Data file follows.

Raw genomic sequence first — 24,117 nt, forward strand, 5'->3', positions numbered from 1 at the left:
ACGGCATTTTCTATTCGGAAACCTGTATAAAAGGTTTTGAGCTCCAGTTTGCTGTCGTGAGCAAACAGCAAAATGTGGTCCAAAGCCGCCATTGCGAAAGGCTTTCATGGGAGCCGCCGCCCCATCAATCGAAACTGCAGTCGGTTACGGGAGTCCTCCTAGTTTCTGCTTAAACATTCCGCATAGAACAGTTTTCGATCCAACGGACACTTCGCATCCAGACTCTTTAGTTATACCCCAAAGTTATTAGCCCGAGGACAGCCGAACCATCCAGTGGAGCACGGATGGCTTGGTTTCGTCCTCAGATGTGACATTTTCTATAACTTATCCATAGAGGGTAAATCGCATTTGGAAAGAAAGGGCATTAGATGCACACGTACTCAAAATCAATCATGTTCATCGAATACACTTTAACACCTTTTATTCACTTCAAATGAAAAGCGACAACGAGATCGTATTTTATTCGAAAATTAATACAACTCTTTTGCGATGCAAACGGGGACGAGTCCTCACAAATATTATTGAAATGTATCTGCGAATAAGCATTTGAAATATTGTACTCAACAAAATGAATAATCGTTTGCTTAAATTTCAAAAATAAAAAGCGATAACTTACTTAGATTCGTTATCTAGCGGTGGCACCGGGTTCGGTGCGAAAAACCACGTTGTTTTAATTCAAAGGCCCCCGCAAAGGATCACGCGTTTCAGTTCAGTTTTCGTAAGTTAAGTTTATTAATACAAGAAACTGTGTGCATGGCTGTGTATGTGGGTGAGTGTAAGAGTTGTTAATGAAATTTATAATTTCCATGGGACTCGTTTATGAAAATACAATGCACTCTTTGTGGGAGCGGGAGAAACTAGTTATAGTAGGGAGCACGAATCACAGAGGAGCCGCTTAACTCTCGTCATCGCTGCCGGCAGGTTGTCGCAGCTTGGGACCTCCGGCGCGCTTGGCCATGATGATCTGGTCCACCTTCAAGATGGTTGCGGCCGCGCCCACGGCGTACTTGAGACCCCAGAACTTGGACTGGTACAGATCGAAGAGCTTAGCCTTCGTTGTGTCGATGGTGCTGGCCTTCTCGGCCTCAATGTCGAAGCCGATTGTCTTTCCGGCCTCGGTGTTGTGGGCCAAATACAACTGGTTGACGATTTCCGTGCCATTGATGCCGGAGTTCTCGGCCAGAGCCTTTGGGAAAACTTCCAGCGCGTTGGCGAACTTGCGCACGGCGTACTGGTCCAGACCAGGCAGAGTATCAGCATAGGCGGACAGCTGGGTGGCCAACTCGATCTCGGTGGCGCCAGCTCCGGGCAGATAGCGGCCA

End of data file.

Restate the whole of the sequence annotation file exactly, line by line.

Raw genomic sequence first — 24,117 nt, forward strand, 5'->3', positions numbered from 1 at the left:
ACGGCATTTTCTATTCGGAAACCTGTATAAAAGGTTTTGAGCTCCAGTTTGCTGTCGTGAGCAAACAGCAAAATGTGGTCCAAAGCCGCCATTGCGAAAGGCTTTCATGGGAGCCGCCGCCCCATCAATCGAAACTGCAGTCGGTTACGGGAGTCCTCCTAGTTTCTGCTTAAACATTCCGCATAGAACAGTTTTCGATCCAACGGACACTTCGCATCCAGACTCTTTAGTTATACCCCAAAGTTATTAGCCCGAGGACAGCCGAACCATCCAGTGGAGCACGGATGGCTTGGTTTCGTCCTCAGATGTGACATTTTCTATAACTTATCCATAGAGGGTAAATCGCATTTGGAAAGAAAGGGCATTAGATGCACACGTACTCAAAATCAATCATGTTCATCGAATACACTTTAACACCTTTTATTCACTTCAAATGAAAAGCGACAACGAGATCGTATTTTATTCGAAAATTAATACAACTCTTTTGCGATGCAAACGGGGACGAGTCCTCACAAATATTATTGAAATGTATCTGCGAATAAGCATTTGAAATATTGTACTCAACAAAATGAATAATCGTTTGCTTAAATTTCAAAAATAAAAAGCGATAACTTACTTAGATTCGTTATCTAGCGGTGGCACCGGGTTCGGTGCGAAAAACCACGTTGTTTTAATTCAAAGGCCCCCGCAAAGGATCACGCGTTTCAGTTCAGTTTTCGTAAGTTAAGTTTATTAATACAAGAAACTGTGTGCATGGCTGTGTATGTGGGTGAGTGTAAGAGTTGTTAATGAAATTTATAATTTCCATGGGACTCGTTTATGAAAATACAATGCACTCTTTGTGGGAGCGGGAGAAACTAGTTATAGTAGGGAGCACGAATCACAGAGGAGCCGCTTAACTCTCGTCATCGCTGCCGGCAGGTTGTCGCAGCTTGGGACCTCCGGCGCGCTTGGCCATGATGATCTGGTCCACCTTCAAGATGGTTGCGGCCGCGCCCACGGCGTACTTGAGACCCCAGAACTTGGACTGGTACAGATCGAAGAGCTTAGCCTTCGTTGTGTCGATGGTGCTGGCCTTCTCGGCCTCAATGTCGAAGCCGATTGTCTTTCCGGCCTCGGTGTTGTGGGCCAAATACAACTGGTTGACGATTTCCGTGCCATTGATGCCGGAGTTCTCGGCCAGAGCCTTTGGGAAAACTTCCAGCGCGTTGGCGAACTTGCGCACGGCGTACTGGTCCAGACCAGGCAGAGTATCAGCATAGGCGGACAGCTGGGTGGCCAACTCGATCTCGGTGGCGCCAGCTCCGGGCAGATAGCGGCCA